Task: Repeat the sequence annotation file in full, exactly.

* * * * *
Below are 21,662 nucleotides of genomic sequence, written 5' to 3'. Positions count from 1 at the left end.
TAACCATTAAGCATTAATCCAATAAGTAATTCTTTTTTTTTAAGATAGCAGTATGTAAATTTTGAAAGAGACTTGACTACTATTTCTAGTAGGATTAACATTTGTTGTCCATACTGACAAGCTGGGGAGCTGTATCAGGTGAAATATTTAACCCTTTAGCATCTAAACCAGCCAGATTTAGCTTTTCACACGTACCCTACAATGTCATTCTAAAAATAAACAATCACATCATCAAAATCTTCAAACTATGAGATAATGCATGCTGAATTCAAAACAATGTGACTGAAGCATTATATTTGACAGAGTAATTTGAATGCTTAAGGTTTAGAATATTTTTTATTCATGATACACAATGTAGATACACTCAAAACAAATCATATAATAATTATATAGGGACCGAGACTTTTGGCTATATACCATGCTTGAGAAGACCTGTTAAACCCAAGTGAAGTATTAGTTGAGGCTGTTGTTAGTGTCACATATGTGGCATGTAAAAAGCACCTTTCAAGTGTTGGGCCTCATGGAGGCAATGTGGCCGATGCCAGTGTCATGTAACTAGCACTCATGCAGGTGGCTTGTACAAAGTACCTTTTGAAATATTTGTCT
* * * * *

Below are 21,662 nucleotides of genomic sequence, written 5' to 3'. Positions count from 1 at the left end.
TAACCATTAAGCATTAATCCAATAAGTAATTCTTTTTTTTTAAGATAGCAGTATGTAAATTTTGAAAGAGACTTGACTACTATTTCTAGTAGGATTAACATTTGTTGTCCATACTGACAAGCTGGGGAGCTGTATCAGGTGAAATATTTAACCCTTTAGCATCTAAACCAGCCAGATTTAGCTTTTCACACGTACCCTACAATGTCATTCTAAAAATAAACAATCACATCATCAAAATCTTCAAACTATGAGATAATGCATGCTGAATTCAAAACAATGTGACTGAAGCATTATATTTGACAGAGTAATTTGAATGCTTAAGGTTTAGAATATTTTTTATTCATGATACACAATGTAGATACACTCAAAACAAATCATATAATAATTATATAGGGACCGAGACTTTTGGCTATATACCATGCTTGAGAAGACCTGTTAAACCCAAGTGAAGTATTAGTTGAGGCTGTTGTTAGTGTCACATATGTGGCATGTAAAAAGCACCTTTCAAGTGTTGGGCCTCATGGAGGCAATGTGGCCGATGCCAGTGTCATGTAACTAGCACTCATGCAGGTGGCTTGTACAAAGTACCTTTTGAAATATTTGTCT